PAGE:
In fact, the definition could be interpreted as the opposite of how you might describe a data backup system. However, redundancy in this context is essential to the health of any organization deploying a strong data backup and recovery system. We’ll go with the definition more suitable for engineering:

“The inclusion of extra components that are not strictly necessary to functioning, in case of failure in other components.”

In the simplest of terms, data redundancy allows a business to store critical business data offsite in the event of a flood, fire or other disaster that renders data stored onsite useless.

One major problem that plagues small businesses, in particular, is the “too small to matter” complex. A small business with less than 10 employees might see themselves with a relatively small target on their backs from hackers.

This couldn’t be further from the truth.

Especially when you consider that SMBs do not dedicate as many resources to cyber security as enterprise companies. They might have compromised data for sale on the dark web and not even know it. A recent article in IT Pro provided some alarming survey results around SMBs reluctance to prepare for a disaster that wiped out their systems:

Most worryingly, the survey showed that 17% of all respondents do not back up their business data at all, with the only official copy residing on the individual system it was created on. This figure is predominantly influenced by sole traders and micro-businesses of less than 10 people - 20% and 10% respectively say they keep no backups, while that figure plummets to 2% for medium businesses of between 50 and 249 employees.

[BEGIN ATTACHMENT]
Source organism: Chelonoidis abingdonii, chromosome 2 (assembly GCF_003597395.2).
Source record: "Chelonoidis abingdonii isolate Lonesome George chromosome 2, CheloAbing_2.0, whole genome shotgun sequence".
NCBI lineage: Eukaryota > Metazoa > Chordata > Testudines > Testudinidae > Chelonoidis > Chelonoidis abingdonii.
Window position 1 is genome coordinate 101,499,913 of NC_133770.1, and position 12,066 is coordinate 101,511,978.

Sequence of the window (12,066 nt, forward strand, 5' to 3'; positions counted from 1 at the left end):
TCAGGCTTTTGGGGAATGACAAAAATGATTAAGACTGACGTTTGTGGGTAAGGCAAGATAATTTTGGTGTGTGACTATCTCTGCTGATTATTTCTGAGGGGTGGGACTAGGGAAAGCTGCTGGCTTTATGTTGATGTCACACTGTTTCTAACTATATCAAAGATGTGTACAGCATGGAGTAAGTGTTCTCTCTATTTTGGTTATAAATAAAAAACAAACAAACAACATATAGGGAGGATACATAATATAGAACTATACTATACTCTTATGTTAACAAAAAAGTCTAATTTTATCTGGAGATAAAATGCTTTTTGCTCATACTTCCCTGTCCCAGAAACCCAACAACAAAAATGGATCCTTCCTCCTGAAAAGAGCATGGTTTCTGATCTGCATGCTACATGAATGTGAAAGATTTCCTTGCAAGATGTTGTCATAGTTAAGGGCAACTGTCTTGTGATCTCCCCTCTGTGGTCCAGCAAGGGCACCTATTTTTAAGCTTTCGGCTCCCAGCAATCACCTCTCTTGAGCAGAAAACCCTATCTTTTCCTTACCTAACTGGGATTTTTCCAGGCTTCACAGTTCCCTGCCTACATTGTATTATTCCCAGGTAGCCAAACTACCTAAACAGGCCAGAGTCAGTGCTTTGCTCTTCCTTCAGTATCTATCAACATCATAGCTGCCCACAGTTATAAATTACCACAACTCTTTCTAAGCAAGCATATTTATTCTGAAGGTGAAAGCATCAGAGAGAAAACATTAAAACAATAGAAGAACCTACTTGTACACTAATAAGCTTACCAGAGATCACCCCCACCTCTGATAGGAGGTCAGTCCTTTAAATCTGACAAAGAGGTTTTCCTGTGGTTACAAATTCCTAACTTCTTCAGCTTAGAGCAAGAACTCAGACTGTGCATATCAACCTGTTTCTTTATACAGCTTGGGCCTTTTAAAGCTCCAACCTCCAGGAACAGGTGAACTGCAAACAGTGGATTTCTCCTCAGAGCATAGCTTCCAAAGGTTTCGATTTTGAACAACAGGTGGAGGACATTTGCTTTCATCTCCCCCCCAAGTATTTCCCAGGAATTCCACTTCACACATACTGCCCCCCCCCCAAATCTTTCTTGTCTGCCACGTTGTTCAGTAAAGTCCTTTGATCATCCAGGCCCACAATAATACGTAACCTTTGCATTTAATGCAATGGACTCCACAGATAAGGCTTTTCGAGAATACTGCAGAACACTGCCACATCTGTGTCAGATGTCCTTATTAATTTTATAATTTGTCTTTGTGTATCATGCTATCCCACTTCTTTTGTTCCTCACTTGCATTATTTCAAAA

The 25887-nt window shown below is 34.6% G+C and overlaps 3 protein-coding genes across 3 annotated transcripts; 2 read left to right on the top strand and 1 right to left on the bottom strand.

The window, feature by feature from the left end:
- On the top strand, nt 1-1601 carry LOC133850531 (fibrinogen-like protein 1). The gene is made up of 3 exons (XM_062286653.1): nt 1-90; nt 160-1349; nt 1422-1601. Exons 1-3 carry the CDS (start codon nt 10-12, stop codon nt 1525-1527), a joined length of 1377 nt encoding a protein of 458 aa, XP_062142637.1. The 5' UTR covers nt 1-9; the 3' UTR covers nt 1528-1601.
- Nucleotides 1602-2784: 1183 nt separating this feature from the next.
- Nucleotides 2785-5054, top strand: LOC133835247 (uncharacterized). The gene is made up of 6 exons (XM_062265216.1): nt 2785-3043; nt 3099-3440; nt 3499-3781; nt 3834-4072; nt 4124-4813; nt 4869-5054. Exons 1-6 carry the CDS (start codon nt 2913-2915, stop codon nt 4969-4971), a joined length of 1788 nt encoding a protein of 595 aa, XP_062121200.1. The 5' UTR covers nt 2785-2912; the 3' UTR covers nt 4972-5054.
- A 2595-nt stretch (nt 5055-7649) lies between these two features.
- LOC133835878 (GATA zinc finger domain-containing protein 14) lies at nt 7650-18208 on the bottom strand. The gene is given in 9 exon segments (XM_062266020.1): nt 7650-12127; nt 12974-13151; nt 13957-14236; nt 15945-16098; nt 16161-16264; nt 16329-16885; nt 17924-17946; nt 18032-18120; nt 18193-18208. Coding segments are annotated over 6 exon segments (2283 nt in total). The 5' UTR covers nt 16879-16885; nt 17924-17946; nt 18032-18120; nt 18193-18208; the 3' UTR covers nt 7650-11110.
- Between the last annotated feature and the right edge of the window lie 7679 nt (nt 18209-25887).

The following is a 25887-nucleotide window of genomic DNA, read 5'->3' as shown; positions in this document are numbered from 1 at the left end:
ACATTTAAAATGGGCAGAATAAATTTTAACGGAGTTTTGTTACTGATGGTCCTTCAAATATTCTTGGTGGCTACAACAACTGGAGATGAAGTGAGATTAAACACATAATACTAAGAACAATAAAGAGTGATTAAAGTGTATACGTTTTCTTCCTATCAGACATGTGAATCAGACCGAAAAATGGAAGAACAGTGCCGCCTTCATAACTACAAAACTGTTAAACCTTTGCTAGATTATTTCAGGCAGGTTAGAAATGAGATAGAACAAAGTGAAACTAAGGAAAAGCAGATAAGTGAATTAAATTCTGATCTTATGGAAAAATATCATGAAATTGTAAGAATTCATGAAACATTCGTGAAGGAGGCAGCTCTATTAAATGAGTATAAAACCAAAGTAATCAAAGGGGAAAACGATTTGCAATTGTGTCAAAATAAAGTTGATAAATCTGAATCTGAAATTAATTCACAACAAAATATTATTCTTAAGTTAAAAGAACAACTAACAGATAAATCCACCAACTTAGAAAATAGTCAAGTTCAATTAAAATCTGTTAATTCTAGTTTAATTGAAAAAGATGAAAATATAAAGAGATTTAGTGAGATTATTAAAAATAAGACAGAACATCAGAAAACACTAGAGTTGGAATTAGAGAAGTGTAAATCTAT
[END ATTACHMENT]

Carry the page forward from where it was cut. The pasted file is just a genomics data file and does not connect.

However, almost 50% of survey respondents said that their backups were kept on a separate system within the same office - indicating a troubling lack of disaster recovery plans.

It Starts in The Cloud

We recommend that SMBs looking to elevate themselves out of the “cyber security poverty line” start with installing data redundancy through a cloud network. As we pointed out above, keeping data offsite provides a strong foundation for protection against natural disasters and bad actors who would seek to lock down business data and hold it for ransom.

There was a time when external hard drives were a fine solution, but today’s business landscape results in nearly continuous data collection, as well as the need to have access to that data 24 hours a day, and not necessarily by parties in your office.

You have an insurance policy on your car, and your home and other big-ticket items you care about. Why should you treat your businesses most valuable asset any differently?

A cloud-based backup system helps ensure the continued productivity of the company, it helps maintain a solid reputation with customers and has built-in scaling capability. There’s also the small detail that cloud-based solutions are likely much less expensive than buying an additional onsite backup solution.

Third-party vendors, like Continuous Networks, provide the added benefit of 24/7 monitoring and management, which means that you can leave the office each day with the peace of mind that your data integrity will remain strong.

We’re going to take it one step further today and remind the reader that you can take advantage of the FREE IT Optimization Plan from Continuous Networks. All you must do is provide a few pieces of information for us, and we can get started right away.

The guide will provide valuable information about gaps and oversights in your current IT infrastructure that you might not have even realized were there.

Spoiler alert – part of our optimization plan will discuss installing a cloud-based data backup and recovery program.

We promise our plan will give you the opportunity to improve the productivity of your business and save money in the process.

In case of emergency, just rely on your data backup and recovery systems!